And suddenly, I began to notice that I was becoming a better dancer, a more mindful interpreter of the tango music. a dancer whose detachment found a deeper attraction to the tango world.
I was dancing one night at the festival with a really adorable young man who has danced about three years. And he was a very good dancer, rhythmic, sensitive to the dance conversation, attentive to his partner. He has a smile you could drown in . There was a break after the tanda (three or four tangos played in a row after which there is a break) and Rick was telling me how much he loved to dance tango and how he wished he were me - someone who had danced for sixteen years and traveled to Buenos Aires frequently.
"Be careful, Rick," I said. "You can drown in tango and never grow. It's kind of a trap like all addictions. One sees the world in fantasy when someone is an addict, no matter the drug and it's dark down there in addiction-land. It's hard to climb out but I haven't been to Argentina in a long time and I don't miss the scene."
Rick looked at me totally riveted and was silent for a short time.
"You're right, Joan. I've felt that, the darkness sometimes when you feel too much or go too deep in tango. Too much tango can stunt your growth and it's hard to come up for air."
"Too much of anything can stunt your growth. Tango doesn't produce growth. Tango produces more of tango and that's when there's too much attachment, too much fervor, and too much of anything is never good."
I danced the weekend in spurts because my breath wasn't fully back. I did see my old tango maestro on Friday night and we danced like we had been dancing for the last decade together. We danced seamlessly and he glided me across the floor as if I had never left his arms. Tango is still my drug of choice but I was sure that I would continue to take steps toward personal growth and exploration in the future. Let's hope it lasts.

Wednesday, November 3, 2010

Itching For a Fix

Hi, Boomers,
This pneumonia thing has really made me crazy. I'm itching for a fix - a yoga fix.
I was confined to bed for a very long weekend and in between drinking gatorade and hobbling to the kitchen to forage for food, I checked off every little bit of business I had on my to-do list, and I was about to find myself out of things to do. Organizing my photos was the end of the line for me.
By Monday, I took an assessment about how I was feeling. It was okay. Not the most energetic but better than days before. I had an early morning class at UCLA that was not covered by a substitute. I was up way before my 6 o'clock alarm went off, so I could make it to class, albeit on a much slower pace. And I did. And then I went home to rest for an hour. So for two days, I was not a perfect patient and I showed up to teach in buddha fashion, wan and slightly out of breath. I was lucky. Nothing bad happened to me. Some of my privates divinely cancelled. Less running around for me. I walked slowly to classes and rested in between with diligence.
By Tuesday, however, I was itching for my yoga mat. I had not unrolled my mat at first because I didn't want to bother with folding it up into its cozy yoga bag. Too much energy to do that task. But it became apparent to me that by not rolling out my mat, I was not triggered to move about and demonstrate to the class and, thereby, get out of breath.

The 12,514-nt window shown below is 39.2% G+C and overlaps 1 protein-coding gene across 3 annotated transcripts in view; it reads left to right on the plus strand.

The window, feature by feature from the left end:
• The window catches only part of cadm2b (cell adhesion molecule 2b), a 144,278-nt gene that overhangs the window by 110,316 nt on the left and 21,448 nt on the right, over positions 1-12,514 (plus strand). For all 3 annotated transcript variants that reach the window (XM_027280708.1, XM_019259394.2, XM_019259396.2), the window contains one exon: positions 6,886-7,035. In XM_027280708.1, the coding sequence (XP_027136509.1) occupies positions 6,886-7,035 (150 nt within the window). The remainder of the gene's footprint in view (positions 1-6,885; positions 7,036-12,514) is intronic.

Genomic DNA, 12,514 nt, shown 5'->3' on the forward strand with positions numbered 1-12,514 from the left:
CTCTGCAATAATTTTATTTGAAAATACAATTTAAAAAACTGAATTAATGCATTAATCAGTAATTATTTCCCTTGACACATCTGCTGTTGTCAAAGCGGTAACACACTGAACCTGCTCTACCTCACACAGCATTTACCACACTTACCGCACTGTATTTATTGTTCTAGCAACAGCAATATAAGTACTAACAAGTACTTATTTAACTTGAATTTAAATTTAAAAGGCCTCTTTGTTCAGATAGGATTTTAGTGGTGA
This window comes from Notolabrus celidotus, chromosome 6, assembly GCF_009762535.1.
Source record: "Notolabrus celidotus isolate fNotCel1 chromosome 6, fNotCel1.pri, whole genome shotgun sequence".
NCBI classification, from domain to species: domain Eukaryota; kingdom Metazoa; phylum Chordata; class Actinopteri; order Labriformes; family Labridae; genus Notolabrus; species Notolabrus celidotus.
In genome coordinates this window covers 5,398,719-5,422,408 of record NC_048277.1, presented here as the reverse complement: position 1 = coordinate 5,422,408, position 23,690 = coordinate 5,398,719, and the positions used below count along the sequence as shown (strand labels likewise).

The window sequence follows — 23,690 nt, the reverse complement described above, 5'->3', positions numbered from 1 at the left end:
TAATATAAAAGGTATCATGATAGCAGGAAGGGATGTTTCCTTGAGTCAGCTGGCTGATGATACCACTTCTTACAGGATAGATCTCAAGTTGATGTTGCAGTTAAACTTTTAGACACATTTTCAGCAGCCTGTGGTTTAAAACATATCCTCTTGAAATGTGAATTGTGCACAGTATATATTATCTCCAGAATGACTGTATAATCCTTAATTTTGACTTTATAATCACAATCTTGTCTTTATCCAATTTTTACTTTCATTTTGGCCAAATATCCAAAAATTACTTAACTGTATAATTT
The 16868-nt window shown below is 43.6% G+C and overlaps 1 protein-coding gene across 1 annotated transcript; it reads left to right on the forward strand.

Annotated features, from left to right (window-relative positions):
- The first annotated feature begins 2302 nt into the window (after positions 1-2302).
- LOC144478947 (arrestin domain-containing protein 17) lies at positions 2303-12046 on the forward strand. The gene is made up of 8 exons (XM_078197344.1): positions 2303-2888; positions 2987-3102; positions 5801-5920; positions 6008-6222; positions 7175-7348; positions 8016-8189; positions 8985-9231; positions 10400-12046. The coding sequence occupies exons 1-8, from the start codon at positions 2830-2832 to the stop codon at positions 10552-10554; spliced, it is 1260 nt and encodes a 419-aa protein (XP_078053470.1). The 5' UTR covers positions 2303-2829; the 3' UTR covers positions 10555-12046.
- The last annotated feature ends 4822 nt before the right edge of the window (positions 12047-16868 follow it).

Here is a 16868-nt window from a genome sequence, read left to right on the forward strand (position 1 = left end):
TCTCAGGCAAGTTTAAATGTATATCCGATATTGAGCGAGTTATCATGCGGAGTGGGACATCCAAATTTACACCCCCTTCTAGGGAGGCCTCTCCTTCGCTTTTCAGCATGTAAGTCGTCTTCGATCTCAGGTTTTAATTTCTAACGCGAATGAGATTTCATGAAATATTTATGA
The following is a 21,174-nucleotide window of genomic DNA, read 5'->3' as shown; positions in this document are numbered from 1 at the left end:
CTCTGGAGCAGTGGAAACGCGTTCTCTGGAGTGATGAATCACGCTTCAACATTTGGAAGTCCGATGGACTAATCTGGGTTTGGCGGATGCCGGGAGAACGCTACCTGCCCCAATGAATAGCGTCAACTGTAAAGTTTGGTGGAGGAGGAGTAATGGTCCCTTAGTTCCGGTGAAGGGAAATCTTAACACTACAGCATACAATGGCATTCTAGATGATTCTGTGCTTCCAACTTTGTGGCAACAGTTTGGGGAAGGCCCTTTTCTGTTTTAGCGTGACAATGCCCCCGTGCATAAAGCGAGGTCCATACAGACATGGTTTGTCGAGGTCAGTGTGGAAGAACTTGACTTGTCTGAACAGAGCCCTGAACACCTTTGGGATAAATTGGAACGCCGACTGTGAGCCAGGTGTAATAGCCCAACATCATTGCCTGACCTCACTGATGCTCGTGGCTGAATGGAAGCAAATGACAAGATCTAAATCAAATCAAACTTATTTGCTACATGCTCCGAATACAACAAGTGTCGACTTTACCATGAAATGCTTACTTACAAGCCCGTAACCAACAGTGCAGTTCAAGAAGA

Then I began to look at other yoga mats with longing and desire. There were yellow ones and blue ones and fancy designed ones and my students were practicing yoga on their mats and I was sitting immobile on my rolled up mat in its bag because I was under house arrest.
By Wednesday, fifth day of my antibiotic course, I was being triggered all over the yoga rooms. It got to the point where several times I asked a yoga student to let me onto the mat to demonstrate. I was being sneaky and had began to get my fix in bits and pieces. By the end of my last class on Wednesday, I was actually standing on my head. "Please move off your mat," I asked a yogi, practically pushing him off. "I'll show you how to set up a headstand." And then I did one.
Bless me father, for I have sinned.
I am in love with yoga. I am in love with teaching it, talking about it, and doing it. It thrills me and make me very joyous and positive. I believe it is helping me to move through my illness with grace; it has kept me present with my healing. It has kept me calm and flexible. Yoga is a way of life because it is a practice - a practice that connects the mind and body together with the breath, prana or life force.. Integral to the practice is a beautiful philosophy with ethics and a code of behavior that centers on an open heart. The heart represents a generosity of spirit and a true sense of forgiveness. It's principle of non-violence in thought, word and deed, truthfulness, non-grasping, dedication to being thoughtful about the body are all values that lead to a more fulfilling an satisfying life.
It's really nice being on the back nine and dedicating a great part of my life to yoga in these last decades of my life. It creates a sense of peace and tranquility for me that I find increasingly satisfying. So, okay, I'm triggered by a yoga mat. I get the itch to practice after days of being off my mat and wandering around the yoga room adjusting bodies. It's okay. It will all come back in time. My breath is getting stronger by the day. And I have the advantage of always being aware of my yoga breathing, the deeper inhales and exhales that fill up my cells, create more space in my body for a more energetic life.
What could be better than itching for a fix?